John Maxwell Team

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Priscilla Archangel is a John Maxwell Team Certified Coach, Teacher and Speaker.

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    Decision Making

    Developing Leadership Perspective: Fact vs. Reality

    Business People Analyzing Statistics Financial ConceptThere’s an old fable about three blind men who touched an elephant to find out what it was like. One man touched the leg and declared that the elephant was like a tree trunk. Another touched the elephant’s tail and declared that it was like a snake. The third man touched its side and declared that it was like a wall. A disagreement ensued as they each defended their perspective on the animal. After all, they knew what they felt.

    Were each of them right? Yes, and no. They each experienced a part of the elephant, but none experienced the whole. They each described the elephant from their perspective, but due to limitations in their vision and space, none of them could see it in its entirety. Only when they began to compare notes, and to walk around the elephant feeling different parts of it, could they begin to piece together a view of the entire animal. They had to experience it from different angles. Later, a sighted man came along and immediately saw the entire elephant. He quickly walked around the animal, sized it up and fully described it to the men. Their facts were not the same as reality.

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    What To Do When You Don’t Know What To Do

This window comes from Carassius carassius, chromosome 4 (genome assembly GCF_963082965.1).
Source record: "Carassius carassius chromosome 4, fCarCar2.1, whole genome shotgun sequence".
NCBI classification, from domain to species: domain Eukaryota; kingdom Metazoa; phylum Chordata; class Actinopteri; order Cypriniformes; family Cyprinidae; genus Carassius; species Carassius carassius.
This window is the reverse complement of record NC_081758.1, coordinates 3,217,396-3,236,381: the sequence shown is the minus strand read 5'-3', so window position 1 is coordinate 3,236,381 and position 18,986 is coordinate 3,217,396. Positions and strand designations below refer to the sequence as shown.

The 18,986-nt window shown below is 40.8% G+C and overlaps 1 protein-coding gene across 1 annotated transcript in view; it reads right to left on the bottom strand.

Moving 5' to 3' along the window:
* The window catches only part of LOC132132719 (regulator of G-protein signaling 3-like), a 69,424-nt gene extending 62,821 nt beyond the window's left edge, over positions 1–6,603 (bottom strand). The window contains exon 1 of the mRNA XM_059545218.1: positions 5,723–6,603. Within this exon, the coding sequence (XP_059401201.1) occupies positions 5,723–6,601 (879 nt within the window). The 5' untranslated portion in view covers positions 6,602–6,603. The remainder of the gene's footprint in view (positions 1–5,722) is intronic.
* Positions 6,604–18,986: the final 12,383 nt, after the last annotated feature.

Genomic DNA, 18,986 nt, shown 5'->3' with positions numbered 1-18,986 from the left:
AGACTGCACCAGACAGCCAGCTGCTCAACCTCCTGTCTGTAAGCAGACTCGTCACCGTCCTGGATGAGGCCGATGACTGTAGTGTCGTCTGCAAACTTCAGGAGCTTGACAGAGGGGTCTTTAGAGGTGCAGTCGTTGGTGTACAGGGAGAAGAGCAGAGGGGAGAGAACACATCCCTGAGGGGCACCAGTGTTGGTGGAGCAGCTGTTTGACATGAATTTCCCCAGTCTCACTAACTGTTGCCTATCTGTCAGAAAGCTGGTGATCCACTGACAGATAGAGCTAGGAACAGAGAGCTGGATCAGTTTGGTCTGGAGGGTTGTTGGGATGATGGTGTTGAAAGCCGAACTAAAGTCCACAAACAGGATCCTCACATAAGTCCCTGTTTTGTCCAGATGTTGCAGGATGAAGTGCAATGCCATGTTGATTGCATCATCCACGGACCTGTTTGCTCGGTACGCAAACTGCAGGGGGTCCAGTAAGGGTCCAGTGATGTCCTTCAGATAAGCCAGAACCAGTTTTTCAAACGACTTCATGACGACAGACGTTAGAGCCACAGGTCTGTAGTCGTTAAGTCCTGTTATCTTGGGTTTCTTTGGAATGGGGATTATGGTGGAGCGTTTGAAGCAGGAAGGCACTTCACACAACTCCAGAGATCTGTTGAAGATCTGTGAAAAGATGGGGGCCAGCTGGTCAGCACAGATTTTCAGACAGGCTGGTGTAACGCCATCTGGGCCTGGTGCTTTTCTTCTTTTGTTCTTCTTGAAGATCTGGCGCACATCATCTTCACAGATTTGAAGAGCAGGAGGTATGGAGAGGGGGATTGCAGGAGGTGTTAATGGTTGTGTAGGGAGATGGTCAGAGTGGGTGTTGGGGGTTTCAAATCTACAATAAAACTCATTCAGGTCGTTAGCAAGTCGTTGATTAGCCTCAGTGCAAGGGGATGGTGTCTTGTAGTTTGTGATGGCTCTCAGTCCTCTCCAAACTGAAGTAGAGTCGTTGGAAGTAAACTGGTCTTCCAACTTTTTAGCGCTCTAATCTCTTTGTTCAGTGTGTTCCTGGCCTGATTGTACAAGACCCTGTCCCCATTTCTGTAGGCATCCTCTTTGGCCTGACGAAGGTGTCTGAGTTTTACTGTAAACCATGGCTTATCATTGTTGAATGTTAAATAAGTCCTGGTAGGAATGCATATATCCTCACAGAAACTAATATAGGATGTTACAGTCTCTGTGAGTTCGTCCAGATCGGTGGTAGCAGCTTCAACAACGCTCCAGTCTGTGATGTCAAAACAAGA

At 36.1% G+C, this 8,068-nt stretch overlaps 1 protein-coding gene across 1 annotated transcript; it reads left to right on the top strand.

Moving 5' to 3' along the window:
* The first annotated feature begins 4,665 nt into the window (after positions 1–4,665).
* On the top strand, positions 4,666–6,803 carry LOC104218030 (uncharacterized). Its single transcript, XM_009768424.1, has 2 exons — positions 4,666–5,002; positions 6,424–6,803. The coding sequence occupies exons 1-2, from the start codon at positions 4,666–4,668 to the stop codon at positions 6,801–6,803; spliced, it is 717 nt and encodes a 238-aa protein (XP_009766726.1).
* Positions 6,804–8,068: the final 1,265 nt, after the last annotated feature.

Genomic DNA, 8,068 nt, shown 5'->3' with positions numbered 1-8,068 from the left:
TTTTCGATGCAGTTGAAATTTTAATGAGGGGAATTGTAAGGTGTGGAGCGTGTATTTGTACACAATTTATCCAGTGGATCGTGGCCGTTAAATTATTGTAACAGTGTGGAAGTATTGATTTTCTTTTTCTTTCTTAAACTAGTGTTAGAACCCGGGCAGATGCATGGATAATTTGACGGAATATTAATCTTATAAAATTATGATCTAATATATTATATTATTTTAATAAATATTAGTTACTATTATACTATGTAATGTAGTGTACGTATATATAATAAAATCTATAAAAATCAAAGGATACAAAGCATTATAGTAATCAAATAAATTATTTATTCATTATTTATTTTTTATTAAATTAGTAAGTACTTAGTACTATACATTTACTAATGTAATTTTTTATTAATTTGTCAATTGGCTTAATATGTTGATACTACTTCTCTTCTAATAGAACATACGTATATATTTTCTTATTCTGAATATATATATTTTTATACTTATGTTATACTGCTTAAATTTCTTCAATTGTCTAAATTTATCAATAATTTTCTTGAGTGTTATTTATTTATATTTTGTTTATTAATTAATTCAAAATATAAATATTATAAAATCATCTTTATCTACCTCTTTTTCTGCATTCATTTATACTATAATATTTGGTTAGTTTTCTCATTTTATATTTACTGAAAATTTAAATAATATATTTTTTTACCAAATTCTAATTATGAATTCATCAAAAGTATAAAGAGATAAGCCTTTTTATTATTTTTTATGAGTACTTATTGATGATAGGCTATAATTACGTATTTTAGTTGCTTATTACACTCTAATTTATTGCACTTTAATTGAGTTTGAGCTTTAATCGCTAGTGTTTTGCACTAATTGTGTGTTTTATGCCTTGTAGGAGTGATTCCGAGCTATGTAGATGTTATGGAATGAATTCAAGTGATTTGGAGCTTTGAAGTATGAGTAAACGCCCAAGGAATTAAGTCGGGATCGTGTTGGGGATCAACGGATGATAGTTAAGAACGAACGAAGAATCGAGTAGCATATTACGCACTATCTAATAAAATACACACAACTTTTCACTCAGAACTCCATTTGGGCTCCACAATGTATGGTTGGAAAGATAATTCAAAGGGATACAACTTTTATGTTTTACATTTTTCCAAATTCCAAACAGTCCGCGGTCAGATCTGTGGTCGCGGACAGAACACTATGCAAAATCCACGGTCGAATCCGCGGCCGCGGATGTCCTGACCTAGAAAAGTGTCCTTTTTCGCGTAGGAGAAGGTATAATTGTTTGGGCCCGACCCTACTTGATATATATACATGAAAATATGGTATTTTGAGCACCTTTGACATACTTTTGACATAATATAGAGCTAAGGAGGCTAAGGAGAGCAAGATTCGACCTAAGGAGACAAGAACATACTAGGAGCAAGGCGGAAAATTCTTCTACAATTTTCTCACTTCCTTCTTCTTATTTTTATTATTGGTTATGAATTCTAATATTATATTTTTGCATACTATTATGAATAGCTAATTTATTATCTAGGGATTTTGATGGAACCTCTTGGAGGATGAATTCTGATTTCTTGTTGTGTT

away-1019745_640As a leader, the “buck” for certain decisions stops with you. You’re responsible for outcomes impacting your team, your organization, your career, your family and friends. Sometimes the choice is clear, but frequently, it’s not. Ambiguities are the norm, and while there is pressure to make fast decisions, you know that it’s more important to make timely decisions. Meanwhile, stakeholders press you because they have their own motivations and need to know how your decision impacts them.

    Good decision-making isn’t based on the quantity of information you’re able to review, but on the quality of information you’re able to comprehend and process to the right conclusion. Good decision-making brings together intuition and systems understanding of the many networks impacted by the choices you make. It incorporates intellectual agility to draw conclusions from a broad array of facts and data to reach desired outcomes, with the political savvy to navigate varied perspectives and power dynamics. Thus, decision-making is not only a science but an art.

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